The central bank of South Korea has today raised its 2010 growth forecast to 4.6 per cent from its 3.6 per cent July estimate, making an interest rate rise more likely. Rates are currently at a record low of 2 per cent.
The report predicts growth will be driven by imports, drastically reducing the current account surplus, from $43bn this year to $17bn next year and just $9bn in 2011. “With policy effects declining, the private sector is anticipated to lead the growth,” says the report.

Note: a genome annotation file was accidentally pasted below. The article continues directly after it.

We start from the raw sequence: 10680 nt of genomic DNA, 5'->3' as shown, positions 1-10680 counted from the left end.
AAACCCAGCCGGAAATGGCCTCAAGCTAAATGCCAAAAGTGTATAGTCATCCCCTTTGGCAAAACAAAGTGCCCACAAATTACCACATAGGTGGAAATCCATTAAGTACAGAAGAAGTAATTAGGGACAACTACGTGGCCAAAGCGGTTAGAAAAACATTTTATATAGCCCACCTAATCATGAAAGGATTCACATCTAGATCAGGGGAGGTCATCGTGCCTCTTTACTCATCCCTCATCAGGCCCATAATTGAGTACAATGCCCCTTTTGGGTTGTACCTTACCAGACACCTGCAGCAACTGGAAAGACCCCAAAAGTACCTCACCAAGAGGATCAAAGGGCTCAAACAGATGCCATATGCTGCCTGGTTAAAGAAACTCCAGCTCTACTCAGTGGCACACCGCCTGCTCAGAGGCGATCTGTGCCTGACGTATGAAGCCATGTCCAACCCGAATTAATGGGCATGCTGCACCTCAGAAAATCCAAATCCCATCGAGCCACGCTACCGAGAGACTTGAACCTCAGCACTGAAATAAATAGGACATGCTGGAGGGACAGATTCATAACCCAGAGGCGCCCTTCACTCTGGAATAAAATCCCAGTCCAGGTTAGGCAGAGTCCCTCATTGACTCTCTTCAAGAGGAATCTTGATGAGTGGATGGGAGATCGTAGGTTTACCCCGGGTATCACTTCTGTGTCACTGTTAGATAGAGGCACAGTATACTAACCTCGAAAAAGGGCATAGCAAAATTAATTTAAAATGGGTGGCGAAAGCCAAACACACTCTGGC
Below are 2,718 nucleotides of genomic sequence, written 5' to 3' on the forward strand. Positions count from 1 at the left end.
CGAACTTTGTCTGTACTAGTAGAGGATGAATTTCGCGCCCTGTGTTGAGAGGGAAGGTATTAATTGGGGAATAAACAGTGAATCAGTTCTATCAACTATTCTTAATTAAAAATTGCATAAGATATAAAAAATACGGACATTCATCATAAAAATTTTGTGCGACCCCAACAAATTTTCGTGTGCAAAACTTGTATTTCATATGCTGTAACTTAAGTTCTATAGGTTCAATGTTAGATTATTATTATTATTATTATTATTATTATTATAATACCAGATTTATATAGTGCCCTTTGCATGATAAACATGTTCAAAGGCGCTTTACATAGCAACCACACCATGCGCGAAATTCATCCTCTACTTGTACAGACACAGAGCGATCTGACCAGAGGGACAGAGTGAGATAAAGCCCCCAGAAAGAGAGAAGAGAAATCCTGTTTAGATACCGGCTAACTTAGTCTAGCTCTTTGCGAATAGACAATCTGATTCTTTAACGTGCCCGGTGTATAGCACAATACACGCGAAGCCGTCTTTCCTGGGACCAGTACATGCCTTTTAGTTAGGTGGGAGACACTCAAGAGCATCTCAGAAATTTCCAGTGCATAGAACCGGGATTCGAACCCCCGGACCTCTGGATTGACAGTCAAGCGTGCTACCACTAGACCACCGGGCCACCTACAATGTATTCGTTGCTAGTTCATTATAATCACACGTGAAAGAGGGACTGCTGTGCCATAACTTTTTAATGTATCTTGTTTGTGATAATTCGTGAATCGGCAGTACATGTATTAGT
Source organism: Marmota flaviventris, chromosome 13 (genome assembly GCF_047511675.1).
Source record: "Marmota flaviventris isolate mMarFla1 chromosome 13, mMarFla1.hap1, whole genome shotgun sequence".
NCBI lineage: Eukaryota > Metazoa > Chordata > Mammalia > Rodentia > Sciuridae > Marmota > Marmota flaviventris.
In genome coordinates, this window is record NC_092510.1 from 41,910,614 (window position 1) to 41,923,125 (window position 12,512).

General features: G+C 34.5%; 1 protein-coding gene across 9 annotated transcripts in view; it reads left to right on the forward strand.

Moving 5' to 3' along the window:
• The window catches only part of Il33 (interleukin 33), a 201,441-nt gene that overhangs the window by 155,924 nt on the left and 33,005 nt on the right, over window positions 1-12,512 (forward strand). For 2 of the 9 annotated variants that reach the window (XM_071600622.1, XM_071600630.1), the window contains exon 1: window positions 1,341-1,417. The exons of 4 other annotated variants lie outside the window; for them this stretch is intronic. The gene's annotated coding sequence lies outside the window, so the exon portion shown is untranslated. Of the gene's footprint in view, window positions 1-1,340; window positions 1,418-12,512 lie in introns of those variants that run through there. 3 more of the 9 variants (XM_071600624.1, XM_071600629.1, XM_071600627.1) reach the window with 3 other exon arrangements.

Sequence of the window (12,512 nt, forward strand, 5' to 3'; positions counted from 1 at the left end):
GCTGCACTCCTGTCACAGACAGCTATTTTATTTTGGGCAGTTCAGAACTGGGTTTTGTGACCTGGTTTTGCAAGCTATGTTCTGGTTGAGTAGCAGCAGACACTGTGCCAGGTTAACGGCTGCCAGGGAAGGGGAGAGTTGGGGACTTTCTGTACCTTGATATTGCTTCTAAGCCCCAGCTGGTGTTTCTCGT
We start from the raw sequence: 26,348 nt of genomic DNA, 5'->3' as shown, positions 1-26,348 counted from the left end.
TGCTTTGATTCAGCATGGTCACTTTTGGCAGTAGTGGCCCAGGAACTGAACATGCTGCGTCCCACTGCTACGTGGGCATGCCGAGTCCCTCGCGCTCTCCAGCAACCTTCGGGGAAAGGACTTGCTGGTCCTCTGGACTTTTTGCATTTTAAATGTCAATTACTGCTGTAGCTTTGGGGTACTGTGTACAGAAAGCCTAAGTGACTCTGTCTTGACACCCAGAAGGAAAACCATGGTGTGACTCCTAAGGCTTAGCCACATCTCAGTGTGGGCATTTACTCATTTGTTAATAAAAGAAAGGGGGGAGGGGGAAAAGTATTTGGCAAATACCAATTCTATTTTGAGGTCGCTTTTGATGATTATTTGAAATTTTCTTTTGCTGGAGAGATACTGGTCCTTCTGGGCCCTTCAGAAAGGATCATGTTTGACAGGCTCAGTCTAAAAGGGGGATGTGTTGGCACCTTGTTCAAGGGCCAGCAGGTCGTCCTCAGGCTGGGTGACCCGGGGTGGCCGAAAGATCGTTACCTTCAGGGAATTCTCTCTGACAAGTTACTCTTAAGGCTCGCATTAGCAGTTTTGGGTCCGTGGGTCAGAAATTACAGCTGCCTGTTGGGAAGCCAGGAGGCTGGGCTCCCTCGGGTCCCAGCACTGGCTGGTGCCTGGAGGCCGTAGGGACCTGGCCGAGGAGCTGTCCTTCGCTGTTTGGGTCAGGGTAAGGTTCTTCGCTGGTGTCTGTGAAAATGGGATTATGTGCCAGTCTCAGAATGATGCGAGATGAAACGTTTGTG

The Bank’s Economic Outlook for 2010 forecasts CPI to grow slowly, from 2.8 per cent this year to 3.2 per cent in 2011. The forecasts are built upon quite optimistic assumptions about global recovery, with global economic growth estimated at 3.3 per cent next year. But “there is a considerable degree of uncertainty over the forecasting path.”
The report identifies three key risks: (1) Abroad – sovereign downgrades and losses on commercial real estate; (2) Domestically – an increase in the price of raw materials; and (3) Volatility in the exchange rate, fuelled by the dollar carry trade.
N.B. The bank’s estimates of Chinese growth are 8.5 per cent in 2009 -> 9.3 per cent in 2010 -> 8.7 per cent in 2011.